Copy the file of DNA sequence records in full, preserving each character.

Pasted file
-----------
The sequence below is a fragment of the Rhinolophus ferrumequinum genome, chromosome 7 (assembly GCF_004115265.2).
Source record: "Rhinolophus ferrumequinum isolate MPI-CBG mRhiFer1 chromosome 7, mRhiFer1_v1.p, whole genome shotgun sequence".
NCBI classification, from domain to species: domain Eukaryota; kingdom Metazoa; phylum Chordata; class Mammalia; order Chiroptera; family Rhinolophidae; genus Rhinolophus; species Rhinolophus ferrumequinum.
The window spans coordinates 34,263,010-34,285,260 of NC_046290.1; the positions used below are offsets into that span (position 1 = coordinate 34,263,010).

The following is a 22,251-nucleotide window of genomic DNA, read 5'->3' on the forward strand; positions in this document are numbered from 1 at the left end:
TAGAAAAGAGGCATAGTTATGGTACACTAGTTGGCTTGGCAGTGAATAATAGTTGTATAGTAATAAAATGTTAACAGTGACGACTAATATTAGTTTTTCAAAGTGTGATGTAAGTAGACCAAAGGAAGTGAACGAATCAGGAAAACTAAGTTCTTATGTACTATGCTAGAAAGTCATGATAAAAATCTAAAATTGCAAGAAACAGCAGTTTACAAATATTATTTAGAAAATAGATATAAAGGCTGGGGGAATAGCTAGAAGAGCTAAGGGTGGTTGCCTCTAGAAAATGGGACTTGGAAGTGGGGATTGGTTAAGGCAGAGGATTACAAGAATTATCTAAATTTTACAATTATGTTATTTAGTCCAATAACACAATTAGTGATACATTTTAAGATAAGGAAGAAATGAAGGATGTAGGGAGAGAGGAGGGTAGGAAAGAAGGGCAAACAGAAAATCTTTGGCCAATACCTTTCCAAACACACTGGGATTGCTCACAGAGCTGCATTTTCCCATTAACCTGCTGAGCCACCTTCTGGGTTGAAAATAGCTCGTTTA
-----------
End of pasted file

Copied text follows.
The sequence below is a fragment of the Rhinolophus ferrumequinum genome, chromosome 7 (assembly GCF_004115265.2).
Source record: "Rhinolophus ferrumequinum isolate MPI-CBG mRhiFer1 chromosome 7, mRhiFer1_v1.p, whole genome shotgun sequence".
NCBI classification, from domain to species: domain Eukaryota; kingdom Metazoa; phylum Chordata; class Mammalia; order Chiroptera; family Rhinolophidae; genus Rhinolophus; species Rhinolophus ferrumequinum.
The window spans coordinates 34,263,010-34,285,260 of NC_046290.1; the positions used below are offsets into that span (position 1 = coordinate 34,263,010).

The following is a 22,251-nucleotide window of genomic DNA, read 5'->3' on the forward strand; positions in this document are numbered from 1 at the left end:
TAGAAAAGAGGCATAGTTATGGTACACTAGTTGGCTTGGCAGTGAATAATAGTTGTATAGTAATAAAATGTTAACAGTGACGACTAATATTAGTTTTTCAAAGTGTGATGTAAGTAGACCAAAGGAAGTGAACGAATCAGGAAAACTAAGTTCTTATGTACTATGCTAGAAAGTCATGATAAAAATCTAAAATTGCAAGAAACAGCAGTTTACAAATATTATTTAGAAAATAGATATAAAGGCTGGGGGAATAGCTAGAAGAGCTAAGGGTGGTTGCCTCTAGAAAATGGGACTTGGAAGTGGGGATTGGTTAAGGCAGAGGATTACAAGAATTATCTAAATTTTACAATTATGTTATTTAGTCCAATAACACAATTAGTGATACATTTTAAGATAAGGAAGAAATGAAGGATGTAGGGAGAGAGGAGGGTAGGAAAGAAGGGCAAACAGAAAATCTTTGGCCAATACCTTTCCAAACACACTGGGATTGCTCACAGAGCTGCATTTTCCCATTAACCTGCTGAGCCACCTTCTGGGTTGAAAATAGCTCGTTTA